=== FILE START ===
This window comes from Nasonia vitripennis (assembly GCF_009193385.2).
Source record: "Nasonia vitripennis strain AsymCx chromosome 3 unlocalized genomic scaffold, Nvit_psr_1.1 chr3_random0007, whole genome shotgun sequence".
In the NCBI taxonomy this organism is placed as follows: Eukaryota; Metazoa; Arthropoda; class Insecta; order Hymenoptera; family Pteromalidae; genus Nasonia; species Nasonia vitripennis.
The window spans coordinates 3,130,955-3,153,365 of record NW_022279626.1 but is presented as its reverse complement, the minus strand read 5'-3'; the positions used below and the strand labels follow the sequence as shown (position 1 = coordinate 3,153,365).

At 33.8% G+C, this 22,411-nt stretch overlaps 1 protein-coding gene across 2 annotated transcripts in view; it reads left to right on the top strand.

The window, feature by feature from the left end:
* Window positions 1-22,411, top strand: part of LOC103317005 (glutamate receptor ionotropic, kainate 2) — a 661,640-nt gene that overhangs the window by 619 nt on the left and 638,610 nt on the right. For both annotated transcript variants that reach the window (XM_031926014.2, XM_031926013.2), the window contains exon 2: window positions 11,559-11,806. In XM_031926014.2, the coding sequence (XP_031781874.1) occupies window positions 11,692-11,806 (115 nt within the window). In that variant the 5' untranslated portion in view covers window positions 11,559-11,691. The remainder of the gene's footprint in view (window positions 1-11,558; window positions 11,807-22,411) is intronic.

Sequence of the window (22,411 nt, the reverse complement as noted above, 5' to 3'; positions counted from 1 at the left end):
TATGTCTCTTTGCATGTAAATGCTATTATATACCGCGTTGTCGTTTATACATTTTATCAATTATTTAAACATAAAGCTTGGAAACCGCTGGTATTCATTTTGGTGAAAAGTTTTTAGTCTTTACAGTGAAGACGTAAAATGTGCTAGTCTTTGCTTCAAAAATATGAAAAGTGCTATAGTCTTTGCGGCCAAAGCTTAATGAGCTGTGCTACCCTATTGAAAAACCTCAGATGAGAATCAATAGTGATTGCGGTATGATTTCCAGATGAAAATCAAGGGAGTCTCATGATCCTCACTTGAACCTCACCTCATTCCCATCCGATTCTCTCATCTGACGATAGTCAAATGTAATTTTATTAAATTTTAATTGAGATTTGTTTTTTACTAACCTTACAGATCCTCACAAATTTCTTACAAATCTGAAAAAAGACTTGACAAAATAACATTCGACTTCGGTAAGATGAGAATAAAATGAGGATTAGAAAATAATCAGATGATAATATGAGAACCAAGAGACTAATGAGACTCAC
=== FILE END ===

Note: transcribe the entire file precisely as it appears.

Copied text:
This window comes from Nasonia vitripennis (assembly GCF_009193385.2).
Source record: "Nasonia vitripennis strain AsymCx chromosome 3 unlocalized genomic scaffold, Nvit_psr_1.1 chr3_random0007, whole genome shotgun sequence".
In the NCBI taxonomy this organism is placed as follows: Eukaryota; Metazoa; Arthropoda; class Insecta; order Hymenoptera; family Pteromalidae; genus Nasonia; species Nasonia vitripennis.
The window spans coordinates 3,130,955-3,153,365 of record NW_022279626.1 but is presented as its reverse complement, the minus strand read 5'-3'; the positions used below and the strand labels follow the sequence as shown (position 1 = coordinate 3,153,365).

At 33.8% G+C, this 22,411-nt stretch overlaps 1 protein-coding gene across 2 annotated transcripts in view; it reads left to right on the top strand.

The window, feature by feature from the left end:
* Window positions 1-22,411, top strand: part of LOC103317005 (glutamate receptor ionotropic, kainate 2) — a 661,640-nt gene that overhangs the window by 619 nt on the left and 638,610 nt on the right. For both annotated transcript variants that reach the window (XM_031926014.2, XM_031926013.2), the window contains exon 2: window positions 11,559-11,806. In XM_031926014.2, the coding sequence (XP_031781874.1) occupies window positions 11,692-11,806 (115 nt within the window). In that variant the 5' untranslated portion in view covers window positions 11,559-11,691. The remainder of the gene's footprint in view (window positions 1-11,558; window positions 11,807-22,411) is intronic.

Sequence of the window (22,411 nt, the reverse complement as noted above, 5' to 3'; positions counted from 1 at the left end):
TATGTCTCTTTGCATGTAAATGCTATTATATACCGCGTTGTCGTTTATACATTTTATCAATTATTTAAACATAAAGCTTGGAAACCGCTGGTATTCATTTTGGTGAAAAGTTTTTAGTCTTTACAGTGAAGACGTAAAATGTGCTAGTCTTTGCTTCAAAAATATGAAAAGTGCTATAGTCTTTGCGGCCAAAGCTTAATGAGCTGTGCTACCCTATTGAAAAACCTCAGATGAGAATCAATAGTGATTGCGGTATGATTTCCAGATGAAAATCAAGGGAGTCTCATGATCCTCACTTGAACCTCACCTCATTCCCATCCGATTCTCTCATCTGACGATAGTCAAATGTAATTTTATTAAATTTTAATTGAGATTTGTTTTTTACTAACCTTACAGATCCTCACAAATTTCTTACAAATCTGAAAAAAGACTTGACAAAATAACATTCGACTTCGGTAAGATGAGAATAAAATGAGGATTAGAAAATAATCAGATGATAATATGAGAACCAAGAGACTAATGAGACTCAC